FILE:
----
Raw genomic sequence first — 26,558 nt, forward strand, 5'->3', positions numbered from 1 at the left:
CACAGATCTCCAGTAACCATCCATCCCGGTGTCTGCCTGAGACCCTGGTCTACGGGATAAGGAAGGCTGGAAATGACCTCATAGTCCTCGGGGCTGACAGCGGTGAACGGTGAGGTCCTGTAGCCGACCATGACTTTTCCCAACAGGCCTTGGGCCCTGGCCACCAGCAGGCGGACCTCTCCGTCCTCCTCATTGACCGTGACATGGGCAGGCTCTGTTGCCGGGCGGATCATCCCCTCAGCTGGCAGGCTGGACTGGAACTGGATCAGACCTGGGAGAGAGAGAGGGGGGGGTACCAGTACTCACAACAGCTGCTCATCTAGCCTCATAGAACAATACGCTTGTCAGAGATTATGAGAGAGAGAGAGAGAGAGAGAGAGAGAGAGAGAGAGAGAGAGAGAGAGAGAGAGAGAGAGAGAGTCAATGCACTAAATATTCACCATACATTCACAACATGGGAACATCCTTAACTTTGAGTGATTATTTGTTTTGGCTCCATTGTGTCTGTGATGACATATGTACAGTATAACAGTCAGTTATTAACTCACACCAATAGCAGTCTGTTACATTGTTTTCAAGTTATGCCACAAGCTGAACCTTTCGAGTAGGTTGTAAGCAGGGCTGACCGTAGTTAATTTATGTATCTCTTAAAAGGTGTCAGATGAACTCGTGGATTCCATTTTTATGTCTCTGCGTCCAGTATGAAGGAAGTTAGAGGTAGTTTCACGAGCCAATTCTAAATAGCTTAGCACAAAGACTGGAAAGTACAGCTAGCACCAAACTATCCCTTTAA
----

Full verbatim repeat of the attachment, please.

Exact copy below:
Raw genomic sequence first — 26,558 nt, forward strand, 5'->3', positions numbered from 1 at the left:
CACAGATCTCCAGTAACCATCCATCCCGGTGTCTGCCTGAGACCCTGGTCTACGGGATAAGGAAGGCTGGAAATGACCTCATAGTCCTCGGGGCTGACAGCGGTGAACGGTGAGGTCCTGTAGCCGACCATGACTTTTCCCAACAGGCCTTGGGCCCTGGCCACCAGCAGGCGGACCTCTCCGTCCTCCTCATTGACCGTGACATGGGCAGGCTCTGTTGCCGGGCGGATCATCCCCTCAGCTGGCAGGCTGGACTGGAACTGGATCAGACCTGGGAGAGAGAGAGGGGGGGGTACCAGTACTCACAACAGCTGCTCATCTAGCCTCATAGAACAATACGCTTGTCAGAGATTATGAGAGAGAGAGAGAGAGAGAGAGAGAGAGAGAGAGAGAGAGAGAGAGAGAGAGAGAGAGAGAGAGTCAATGCACTAAATATTCACCATACATTCACAACATGGGAACATCCTTAACTTTGAGTGATTATTTGTTTTGGCTCCATTGTGTCTGTGATGACATATGTACAGTATAACAGTCAGTTATTAACTCACACCAATAGCAGTCTGTTACATTGTTTTCAAGTTATGCCACAAGCTGAACCTTTCGAGTAGGTTGTAAGCAGGGCTGACCGTAGTTAATTTATGTATCTCTTAAAAGGTGTCAGATGAACTCGTGGATTCCATTTTTATGTCTCTGCGTCCAGTATGAAGGAAGTTAGAGGTAGTTTCACGAGCCAATTCTAAATAGCTTAGCACAAAGACTGGAAAGTACAGCTAGCACCAAACTATCCCTTTAA